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Probe into inmate disturbance at HMP Swaleside

Police and prison authorities are investigating after a jail was plunged into chaos when around 60 inmates seized control of part of a wing.

Fires were lit during the unrest at HMP Swaleside after prisoners took over a landing shortly before 7pm on Thursday, forcing riot-trained "Tornado" squads to be deployed.

The disturbance at the category B training prison on the Isle of Sheppey in Kent was suppressed after several hours and those involved were back in their cells at around 1am, the Prison Service said.

Police are aiding an investigation into the latest episode of trouble in UK prisons.

It came hours after the jail safety crisis deepened when it emerged that prison officers had "overwhelmingly" rejected an improved pay deal from the Government.

A Prison Service spokeswoman said:"The challenges in our prisons are long-standing and won't be solved overnight, but the Justice Secretary is committed to making sure our prisons are stable while we deliver wholescale reforms to the prison estate to help offenders turn their lives around and reduce reoffending."

Barking dogs could be heard from outside the prison as officers fought to bring the situation under control.

The disturbance was confined to a landing on a single wing and the rest of the prison was secure, the Prison Service said.

It was the fourth major disturbance at an English prison in less than two months, coming a week after hundreds of inmates rioted at Birmingham prison, and will ratchet up pressure on embattled Justice Secretary Liz Truss.

HMP Swaleside has a capacity of around 1,100 inmates serving terms of more than four years. It has eight wings comprised of single cells.

Swaleside was condemned by the HM Inspectorate of Prisons (HMIP) in July, which described it in a report as "dangerous", with levels of violence that were "far too high" and many incidents of a serious nature.

Last week, hundreds of inmates rioted for more than 12 hours at Birmingham prison, one of the country's biggest jails. Some 240 prisoners were transferred from the prison but it is understood none was taken to Swaleside.

On November 6 about 200 inmates went on the rampage at HMP Bedford days after a national response unit had to be sent in to control prisoners after a six-hour incident at HMP Lewes in East Sussex.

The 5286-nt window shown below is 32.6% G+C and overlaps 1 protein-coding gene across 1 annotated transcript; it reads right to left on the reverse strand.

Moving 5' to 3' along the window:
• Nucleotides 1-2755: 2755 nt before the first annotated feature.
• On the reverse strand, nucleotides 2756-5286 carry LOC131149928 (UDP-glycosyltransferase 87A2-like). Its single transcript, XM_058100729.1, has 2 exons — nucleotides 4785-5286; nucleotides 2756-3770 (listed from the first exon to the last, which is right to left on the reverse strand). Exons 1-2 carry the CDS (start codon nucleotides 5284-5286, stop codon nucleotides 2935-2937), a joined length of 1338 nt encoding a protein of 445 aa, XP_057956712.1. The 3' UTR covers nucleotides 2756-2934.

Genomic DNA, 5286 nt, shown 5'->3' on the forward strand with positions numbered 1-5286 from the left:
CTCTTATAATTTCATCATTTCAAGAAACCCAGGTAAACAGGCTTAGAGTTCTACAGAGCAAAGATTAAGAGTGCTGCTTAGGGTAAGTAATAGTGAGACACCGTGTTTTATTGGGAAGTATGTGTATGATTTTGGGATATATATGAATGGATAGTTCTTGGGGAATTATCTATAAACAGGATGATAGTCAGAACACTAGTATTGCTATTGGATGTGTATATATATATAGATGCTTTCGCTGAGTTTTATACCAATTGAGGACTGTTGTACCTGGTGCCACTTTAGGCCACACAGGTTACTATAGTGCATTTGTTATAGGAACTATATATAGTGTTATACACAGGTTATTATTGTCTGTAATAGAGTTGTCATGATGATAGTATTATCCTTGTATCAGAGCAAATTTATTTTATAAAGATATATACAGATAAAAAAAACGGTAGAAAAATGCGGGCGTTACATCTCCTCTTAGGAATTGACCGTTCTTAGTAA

Prison officers have made repeated calls for the Government to step in to improve conditions, with union bosses urging ministers to return to the negotiating table after an offer on pay and pensions was dismissed by members.

Prison Officers Association chairman Mike Rolfe said the relationship between prison officers and inmates had broken down across the country because of cuts to staffing levels.

"What you have is a really unhelpful mix around the prison estate of prisoner-staff relationships now, where staff numbers have been cut so that staff don't feel confident or empowered to be able to do their role. That's led to a breakdown of the relationship," he told BBC Radio 4's Today programme.

"What you need to foster a good environment is prison officers who are able to work with prisoners but then help mentor them towards education and work, because most prisoners don't want to do that instantly, so you need to have healthy relationships to start turning their lives around.

"We have completely lost that at the moment, there's a real breakdown and division between the two groups."

Former Swaleside governor John Podmore told Today that "prisons are undoubtedly dangerous" and suggested that fewer people should be locked up.

He said: "We should be sending fewer people to jail in absolute terms but we need to be looking at who we are locking up, why we are locking them up and how we deal with the way in which they are offending against society. We need a much more subtle approach than what we have at the moment."

Kent Police said: "Kent Police is liaising with Her Majesty's Prison Service in relation to a disturbance at HMP Swaleside on Thursday 22 December 2016."


From Belfast Telegraph